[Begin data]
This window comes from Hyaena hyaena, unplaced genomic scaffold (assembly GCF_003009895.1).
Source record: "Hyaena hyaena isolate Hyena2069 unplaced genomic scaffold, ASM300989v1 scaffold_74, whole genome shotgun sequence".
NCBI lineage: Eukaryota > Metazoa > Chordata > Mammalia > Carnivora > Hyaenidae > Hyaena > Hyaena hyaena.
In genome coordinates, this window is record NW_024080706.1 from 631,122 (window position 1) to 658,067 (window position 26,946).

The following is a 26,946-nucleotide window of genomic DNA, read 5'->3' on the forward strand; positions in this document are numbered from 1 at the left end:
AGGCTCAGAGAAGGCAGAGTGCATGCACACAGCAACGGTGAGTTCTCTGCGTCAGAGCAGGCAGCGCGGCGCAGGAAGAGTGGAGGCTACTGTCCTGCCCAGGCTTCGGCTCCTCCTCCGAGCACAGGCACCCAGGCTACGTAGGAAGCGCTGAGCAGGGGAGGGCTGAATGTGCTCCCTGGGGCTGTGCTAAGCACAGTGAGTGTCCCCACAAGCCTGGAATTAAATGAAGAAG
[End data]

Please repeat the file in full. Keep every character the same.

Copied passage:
This window comes from Hyaena hyaena, unplaced genomic scaffold (assembly GCF_003009895.1).
Source record: "Hyaena hyaena isolate Hyena2069 unplaced genomic scaffold, ASM300989v1 scaffold_74, whole genome shotgun sequence".
NCBI lineage: Eukaryota > Metazoa > Chordata > Mammalia > Carnivora > Hyaenidae > Hyaena > Hyaena hyaena.
In genome coordinates, this window is record NW_024080706.1 from 631,122 (window position 1) to 658,067 (window position 26,946).

The following is a 26,946-nucleotide window of genomic DNA, read 5'->3' on the forward strand; positions in this document are numbered from 1 at the left end:
AGGCTCAGAGAAGGCAGAGTGCATGCACACAGCAACGGTGAGTTCTCTGCGTCAGAGCAGGCAGCGCGGCGCAGGAAGAGTGGAGGCTACTGTCCTGCCCAGGCTTCGGCTCCTCCTCCGAGCACAGGCACCCAGGCTACGTAGGAAGCGCTGAGCAGGGGAGGGCTGAATGTGCTCCCTGGGGCTGTGCTAAGCACAGTGAGTGTCCCCACAAGCCTGGAATTAAATGAAGAAG